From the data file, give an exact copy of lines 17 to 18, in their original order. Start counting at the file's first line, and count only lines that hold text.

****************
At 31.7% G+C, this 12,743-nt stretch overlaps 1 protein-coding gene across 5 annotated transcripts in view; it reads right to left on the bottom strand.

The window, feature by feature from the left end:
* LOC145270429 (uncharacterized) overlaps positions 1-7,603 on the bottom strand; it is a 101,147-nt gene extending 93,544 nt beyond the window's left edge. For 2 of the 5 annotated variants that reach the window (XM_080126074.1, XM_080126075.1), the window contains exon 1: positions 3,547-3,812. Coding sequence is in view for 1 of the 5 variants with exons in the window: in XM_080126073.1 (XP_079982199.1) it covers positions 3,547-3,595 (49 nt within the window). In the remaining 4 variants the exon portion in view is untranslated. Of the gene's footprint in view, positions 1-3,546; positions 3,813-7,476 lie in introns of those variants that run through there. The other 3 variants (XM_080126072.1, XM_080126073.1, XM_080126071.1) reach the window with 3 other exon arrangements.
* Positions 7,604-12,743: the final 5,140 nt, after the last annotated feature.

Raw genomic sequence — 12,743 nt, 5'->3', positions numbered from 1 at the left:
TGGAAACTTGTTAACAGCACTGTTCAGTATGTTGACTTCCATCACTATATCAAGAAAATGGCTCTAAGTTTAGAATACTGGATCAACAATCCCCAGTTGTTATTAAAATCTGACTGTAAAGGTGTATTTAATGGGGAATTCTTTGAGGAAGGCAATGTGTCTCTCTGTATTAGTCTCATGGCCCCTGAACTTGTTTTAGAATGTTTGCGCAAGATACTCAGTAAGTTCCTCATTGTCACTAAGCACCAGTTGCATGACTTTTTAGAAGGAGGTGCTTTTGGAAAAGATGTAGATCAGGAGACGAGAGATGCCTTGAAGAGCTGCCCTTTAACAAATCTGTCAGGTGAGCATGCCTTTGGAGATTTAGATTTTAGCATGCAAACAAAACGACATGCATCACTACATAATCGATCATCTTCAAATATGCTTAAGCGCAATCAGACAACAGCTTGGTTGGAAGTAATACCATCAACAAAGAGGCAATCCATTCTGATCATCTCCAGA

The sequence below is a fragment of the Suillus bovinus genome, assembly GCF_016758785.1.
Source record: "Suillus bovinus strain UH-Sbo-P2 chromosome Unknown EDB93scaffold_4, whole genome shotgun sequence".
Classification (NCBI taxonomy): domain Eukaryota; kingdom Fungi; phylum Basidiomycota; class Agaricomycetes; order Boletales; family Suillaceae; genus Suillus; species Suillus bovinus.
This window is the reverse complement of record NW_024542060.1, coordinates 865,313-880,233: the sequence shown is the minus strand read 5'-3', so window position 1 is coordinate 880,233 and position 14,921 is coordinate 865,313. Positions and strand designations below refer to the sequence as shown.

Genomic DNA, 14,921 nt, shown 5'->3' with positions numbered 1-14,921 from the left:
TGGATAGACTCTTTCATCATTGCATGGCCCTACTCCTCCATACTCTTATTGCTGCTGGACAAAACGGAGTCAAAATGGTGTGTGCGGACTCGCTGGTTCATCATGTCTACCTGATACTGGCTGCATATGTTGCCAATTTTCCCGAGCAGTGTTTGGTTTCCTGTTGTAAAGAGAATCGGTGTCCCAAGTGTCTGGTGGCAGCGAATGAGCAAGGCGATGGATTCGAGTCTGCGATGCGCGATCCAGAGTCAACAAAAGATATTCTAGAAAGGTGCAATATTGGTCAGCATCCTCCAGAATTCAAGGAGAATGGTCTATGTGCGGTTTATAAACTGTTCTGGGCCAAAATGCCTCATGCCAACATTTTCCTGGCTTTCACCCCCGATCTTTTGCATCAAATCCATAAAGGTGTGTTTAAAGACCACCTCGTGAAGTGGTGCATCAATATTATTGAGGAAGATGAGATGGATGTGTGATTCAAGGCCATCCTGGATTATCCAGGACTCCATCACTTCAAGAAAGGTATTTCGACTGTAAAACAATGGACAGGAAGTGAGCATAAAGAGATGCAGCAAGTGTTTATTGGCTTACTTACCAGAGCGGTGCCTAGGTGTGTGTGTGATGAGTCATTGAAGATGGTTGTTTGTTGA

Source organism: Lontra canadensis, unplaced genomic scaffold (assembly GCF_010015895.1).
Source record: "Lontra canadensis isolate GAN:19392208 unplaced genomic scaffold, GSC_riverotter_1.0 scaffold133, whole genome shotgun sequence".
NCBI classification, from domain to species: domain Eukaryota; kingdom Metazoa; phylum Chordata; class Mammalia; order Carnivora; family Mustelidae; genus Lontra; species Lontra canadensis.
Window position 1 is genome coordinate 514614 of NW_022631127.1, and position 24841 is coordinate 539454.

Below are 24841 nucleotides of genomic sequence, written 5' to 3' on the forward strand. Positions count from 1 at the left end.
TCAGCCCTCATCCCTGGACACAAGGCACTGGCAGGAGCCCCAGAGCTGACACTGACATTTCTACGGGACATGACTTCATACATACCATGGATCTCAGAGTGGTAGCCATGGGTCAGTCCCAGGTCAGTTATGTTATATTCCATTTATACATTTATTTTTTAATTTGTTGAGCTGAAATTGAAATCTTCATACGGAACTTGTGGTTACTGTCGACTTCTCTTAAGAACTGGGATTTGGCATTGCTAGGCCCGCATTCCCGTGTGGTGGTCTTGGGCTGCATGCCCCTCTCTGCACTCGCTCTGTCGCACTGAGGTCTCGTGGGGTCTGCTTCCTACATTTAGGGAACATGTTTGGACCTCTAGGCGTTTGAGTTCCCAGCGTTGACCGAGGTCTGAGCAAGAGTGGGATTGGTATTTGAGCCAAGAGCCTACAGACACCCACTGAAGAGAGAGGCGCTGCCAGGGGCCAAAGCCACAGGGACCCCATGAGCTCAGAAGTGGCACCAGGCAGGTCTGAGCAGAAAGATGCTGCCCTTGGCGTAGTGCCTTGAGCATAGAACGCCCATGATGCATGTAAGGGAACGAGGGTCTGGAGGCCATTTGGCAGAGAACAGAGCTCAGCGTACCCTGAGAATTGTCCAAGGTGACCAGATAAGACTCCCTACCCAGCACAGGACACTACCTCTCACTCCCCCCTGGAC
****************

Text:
Below are 24841 nucleotides of genomic sequence, written 5' to 3' on the forward strand. Positions count from 1 at the left end.
TCAGCCCTCATCCCTGGACACAAGGCACTGGCAGGAGCCCCAGAGCTGACACTGACATTTCTACGGGACATGACTTCATACATACCATGGATCTCAGAGTGGTAGCCATGGGTCAGTCCCAGGTCAGTTATGTTATATTCCATTTATACATTTATTTTTTAATTTGTTGAGCTGAAATTGAAATCTTCATACGGAACTTGTGGTTACTGTCGACTTCTCTTAAGAACTGGGATTTGGCATTGCTAGGCCCGCATTCCCGTGTGGTGGTCTTGGGCTGCATGCCCCTCTCTGCACTCGCTCTGTCGCACTGAGGTCTCGTGGGGTCTGCTTCCTACATTTAGGGAACATGTTTGGACCTCTAGGCGTTTGAGTTCCCAGCGTTGACCGAGGTCTGAGCAAGAGTGGGATTGGTATTTGAGCCAAGAGCCTACAGACACCCACTGAAGAGAGAGGCGCTGCCAGGGGCCAAAGCCACAGGGACCCCATGAGCTCAGAAGTGGCACCAGGCAGGTCTGAGCAGAAAGATGCTGCCCTTGGCGTAGTGCCTTGAGCATAGAACGCCCATGATGCATGTAAGGGAACGAGGGTCTGGAGGCCATTTGGCAGAGAACAGAGCTCAGCGTACCCTGAGAATTGTCCAAGGTGACCAGATAAGACTCCCTACCCAGCACAGGACACTACCTCTCACTCCCCCCTGGAC